Tuesday, March 12, 2013

Learning How to Learn

Do you remember when you first were learning to drive a car?  You had to work hard to judge where the car should be in the lane - not too close to the curb and not to close to the painted line.  Thought went into when to press the break and how hard.  Did you have to issue apologies for throwing passengers forward as you learned to make judgments about where your car was in relation to the car in front of you, how close was acceptable and how fast you could comfortably stop?  Did you bump over curbs while learning when and how far to turn the wheel when going around a corner.  New drivers must pay attention to traffic beside them, on-coming traffic, traffic turning into the road, pedestrians, motorcycles, road signs and lights.  Speed must be monitored, not too fast and not too slow.  In the beginning, your muscles were probably tense and you most likely fatigued quickly as your brain worked hard to think about all the multiple aspects of the driving task.   

When learning something new and multi-faceted, like driving a car, our brain has a lot to process and remember all at the same time.  Once driving becomes routine, most of the driving task is moved from the executive brain centers to areas of the brain that handle automated functions.  The secret of automaticity is that performance can become better with much less brain power.  An experienced driver can think about other things while driving, unless something out of the ordinary happens and a quick decision must be made.  I have noticed that as long as I am going somewhere familiar, I can listen to music or carry on a conversation with a passenger; but if I come into unfamiliar territory and have to start thinking about directions or if it starts pouring down rain, then my passengers must be quite and all music is turned off.    My mother used to say, "Be quiet; I can't see."
Have you met children who are operating like new drivers in their own bodies?  Perhaps they are unaware they are standing on your feet or in your personal space.  They don't realize they are too loud.  They don't adjust their speed appropriately - too fast or too slow.  They forget what they were just told to do on the way to do it, because something else got their attention.  Staying in their chair is like trying to keep the car between the lines.  Staying in the chair, finding their pencil, figuring where to put their paper, listening to the teacher, finding the correct page in the book, ignoring the person who just walked by in the hallway, and on and on, requires more brain energy than is available because nothing is automatic for them.  NeuroNet Learning founder, Nancy Rowe, says, "Children who struggle with cognitive multi-tasking are self-distracted learners who must constantly work to recover their train of thought."  The child may be exhausted and tense like the new driver; or he may just give up and end up in trouble for poor behavior and/or not getting his work done.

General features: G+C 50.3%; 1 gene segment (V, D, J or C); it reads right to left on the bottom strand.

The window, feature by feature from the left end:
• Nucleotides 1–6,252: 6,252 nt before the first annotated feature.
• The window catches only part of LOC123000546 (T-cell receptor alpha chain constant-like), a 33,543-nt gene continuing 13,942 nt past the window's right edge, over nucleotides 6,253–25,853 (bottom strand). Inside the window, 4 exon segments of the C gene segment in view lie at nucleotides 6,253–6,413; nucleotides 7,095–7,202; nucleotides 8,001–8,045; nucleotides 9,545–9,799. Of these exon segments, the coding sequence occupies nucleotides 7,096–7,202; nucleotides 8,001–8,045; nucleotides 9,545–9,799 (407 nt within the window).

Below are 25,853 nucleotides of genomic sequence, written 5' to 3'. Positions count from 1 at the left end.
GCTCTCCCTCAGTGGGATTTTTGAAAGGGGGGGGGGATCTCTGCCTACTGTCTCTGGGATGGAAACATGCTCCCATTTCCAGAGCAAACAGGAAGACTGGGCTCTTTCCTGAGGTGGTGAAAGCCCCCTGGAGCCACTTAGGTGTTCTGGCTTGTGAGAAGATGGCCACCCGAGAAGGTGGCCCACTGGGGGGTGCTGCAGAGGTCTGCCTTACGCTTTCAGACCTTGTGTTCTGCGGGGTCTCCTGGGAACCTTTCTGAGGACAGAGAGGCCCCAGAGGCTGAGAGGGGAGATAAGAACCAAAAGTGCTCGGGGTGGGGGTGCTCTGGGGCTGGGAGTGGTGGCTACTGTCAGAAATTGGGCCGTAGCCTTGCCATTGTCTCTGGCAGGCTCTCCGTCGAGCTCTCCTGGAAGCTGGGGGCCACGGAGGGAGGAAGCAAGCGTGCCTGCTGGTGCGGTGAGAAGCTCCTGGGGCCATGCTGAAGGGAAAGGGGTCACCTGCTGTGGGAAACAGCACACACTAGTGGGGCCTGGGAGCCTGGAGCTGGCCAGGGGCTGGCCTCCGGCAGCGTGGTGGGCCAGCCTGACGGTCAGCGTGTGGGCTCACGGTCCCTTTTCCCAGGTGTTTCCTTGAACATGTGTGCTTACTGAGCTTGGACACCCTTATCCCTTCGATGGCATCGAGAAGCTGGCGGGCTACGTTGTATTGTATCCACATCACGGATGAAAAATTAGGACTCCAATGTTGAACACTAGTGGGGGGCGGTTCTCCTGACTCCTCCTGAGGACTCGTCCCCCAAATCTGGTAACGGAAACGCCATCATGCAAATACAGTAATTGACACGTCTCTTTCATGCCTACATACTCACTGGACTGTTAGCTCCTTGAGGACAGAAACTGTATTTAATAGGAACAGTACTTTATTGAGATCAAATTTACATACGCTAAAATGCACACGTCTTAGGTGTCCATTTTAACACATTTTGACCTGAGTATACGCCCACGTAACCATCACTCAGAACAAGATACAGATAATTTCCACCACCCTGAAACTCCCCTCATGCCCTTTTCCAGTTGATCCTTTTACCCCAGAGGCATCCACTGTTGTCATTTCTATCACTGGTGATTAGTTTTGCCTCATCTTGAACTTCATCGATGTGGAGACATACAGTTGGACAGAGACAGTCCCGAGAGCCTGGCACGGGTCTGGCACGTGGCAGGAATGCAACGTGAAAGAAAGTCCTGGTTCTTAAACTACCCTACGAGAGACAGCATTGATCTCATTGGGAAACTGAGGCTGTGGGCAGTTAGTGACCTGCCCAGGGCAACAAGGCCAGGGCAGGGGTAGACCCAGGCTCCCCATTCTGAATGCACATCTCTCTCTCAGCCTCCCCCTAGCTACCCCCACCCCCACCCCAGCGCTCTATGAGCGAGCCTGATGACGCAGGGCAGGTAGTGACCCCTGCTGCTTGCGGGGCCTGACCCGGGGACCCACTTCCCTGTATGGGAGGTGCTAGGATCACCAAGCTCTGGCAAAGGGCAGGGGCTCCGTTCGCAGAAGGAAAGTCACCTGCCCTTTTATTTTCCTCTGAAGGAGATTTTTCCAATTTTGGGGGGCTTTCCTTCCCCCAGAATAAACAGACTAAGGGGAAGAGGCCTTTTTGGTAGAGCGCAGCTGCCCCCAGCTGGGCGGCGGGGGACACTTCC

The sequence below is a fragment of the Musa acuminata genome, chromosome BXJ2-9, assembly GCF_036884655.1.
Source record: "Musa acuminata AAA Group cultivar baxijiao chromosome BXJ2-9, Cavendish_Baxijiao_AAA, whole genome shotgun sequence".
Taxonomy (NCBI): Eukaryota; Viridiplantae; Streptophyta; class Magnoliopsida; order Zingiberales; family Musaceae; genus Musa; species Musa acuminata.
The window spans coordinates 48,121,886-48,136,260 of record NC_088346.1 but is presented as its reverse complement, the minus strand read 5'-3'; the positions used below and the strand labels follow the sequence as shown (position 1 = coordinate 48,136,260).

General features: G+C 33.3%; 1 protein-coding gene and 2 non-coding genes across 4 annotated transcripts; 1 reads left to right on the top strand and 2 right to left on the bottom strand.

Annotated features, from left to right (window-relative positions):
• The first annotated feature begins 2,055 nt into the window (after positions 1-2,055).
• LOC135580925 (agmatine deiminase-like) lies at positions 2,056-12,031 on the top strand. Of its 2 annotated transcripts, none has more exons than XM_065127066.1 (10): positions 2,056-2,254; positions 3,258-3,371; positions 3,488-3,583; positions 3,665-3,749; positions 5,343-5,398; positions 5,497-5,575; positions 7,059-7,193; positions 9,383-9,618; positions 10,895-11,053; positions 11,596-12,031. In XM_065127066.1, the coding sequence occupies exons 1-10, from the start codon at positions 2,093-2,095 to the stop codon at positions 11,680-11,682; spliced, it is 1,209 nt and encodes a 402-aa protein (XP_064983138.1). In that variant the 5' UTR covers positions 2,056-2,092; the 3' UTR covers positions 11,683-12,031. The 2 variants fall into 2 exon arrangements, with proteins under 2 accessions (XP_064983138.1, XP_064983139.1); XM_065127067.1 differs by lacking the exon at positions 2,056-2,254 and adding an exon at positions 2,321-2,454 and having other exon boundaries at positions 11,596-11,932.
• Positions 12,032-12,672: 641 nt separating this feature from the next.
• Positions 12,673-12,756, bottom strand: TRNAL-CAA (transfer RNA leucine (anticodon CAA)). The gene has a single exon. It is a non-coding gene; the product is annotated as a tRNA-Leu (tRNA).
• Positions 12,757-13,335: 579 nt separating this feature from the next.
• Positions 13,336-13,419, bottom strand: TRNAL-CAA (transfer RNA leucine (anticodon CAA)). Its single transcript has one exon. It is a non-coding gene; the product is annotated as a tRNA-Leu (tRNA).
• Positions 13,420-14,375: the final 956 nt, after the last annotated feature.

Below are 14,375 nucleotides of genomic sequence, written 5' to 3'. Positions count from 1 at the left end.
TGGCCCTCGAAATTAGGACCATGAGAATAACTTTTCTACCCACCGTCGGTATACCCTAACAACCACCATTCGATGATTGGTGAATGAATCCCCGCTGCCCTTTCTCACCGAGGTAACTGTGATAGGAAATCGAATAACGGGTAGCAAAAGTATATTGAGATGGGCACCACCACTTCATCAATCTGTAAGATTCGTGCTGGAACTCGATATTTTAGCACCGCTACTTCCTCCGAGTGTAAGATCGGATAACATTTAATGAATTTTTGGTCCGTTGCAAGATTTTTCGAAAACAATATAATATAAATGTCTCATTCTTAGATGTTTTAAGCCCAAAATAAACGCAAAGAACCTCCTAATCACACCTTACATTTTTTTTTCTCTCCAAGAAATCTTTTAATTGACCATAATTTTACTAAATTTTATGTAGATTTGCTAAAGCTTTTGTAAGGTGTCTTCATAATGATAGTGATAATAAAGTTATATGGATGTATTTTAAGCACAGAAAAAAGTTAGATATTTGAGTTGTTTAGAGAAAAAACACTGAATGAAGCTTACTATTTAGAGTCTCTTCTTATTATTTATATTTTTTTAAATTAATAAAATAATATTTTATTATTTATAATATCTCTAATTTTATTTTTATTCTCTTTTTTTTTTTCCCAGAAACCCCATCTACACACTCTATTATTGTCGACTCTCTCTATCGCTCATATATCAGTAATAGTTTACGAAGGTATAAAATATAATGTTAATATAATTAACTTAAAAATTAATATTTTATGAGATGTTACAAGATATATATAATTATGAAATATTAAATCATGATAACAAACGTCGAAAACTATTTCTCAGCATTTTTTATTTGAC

NeuroNet Learning offers several  movement-based programs to train children to automate basic sensory-mortor skills which are the foundation for all other learning.  All NeuroNet exercises are done in rhythm, because skills are not truly automatic unless they can be done on-time.  Once a child knows how to automate skills and realizes that she is capable of doing so, she can successfully apply that knowledge to other learning tasks.  Learning to automate skills is learning how to learn. 
NeuroNet Integrated Rhythms is offered through ILC.  Integrated Rhythms consists of 8 levels of exercises.  As children Improve with practice, they qualify for higher levels of the program while building confidence and proficiency.  Most students require 16-24 weeks to complete the program.  Integrated Rhythms is designed specifically for school-aged children.  Before the end of the year, it is my plan to become a certified provider of NeuroNet Early Learning as well.  You can find additional information about NeuroNet Integrated Rhythms by clicking on the NeuroNet tab in the top menu bar of this blog.

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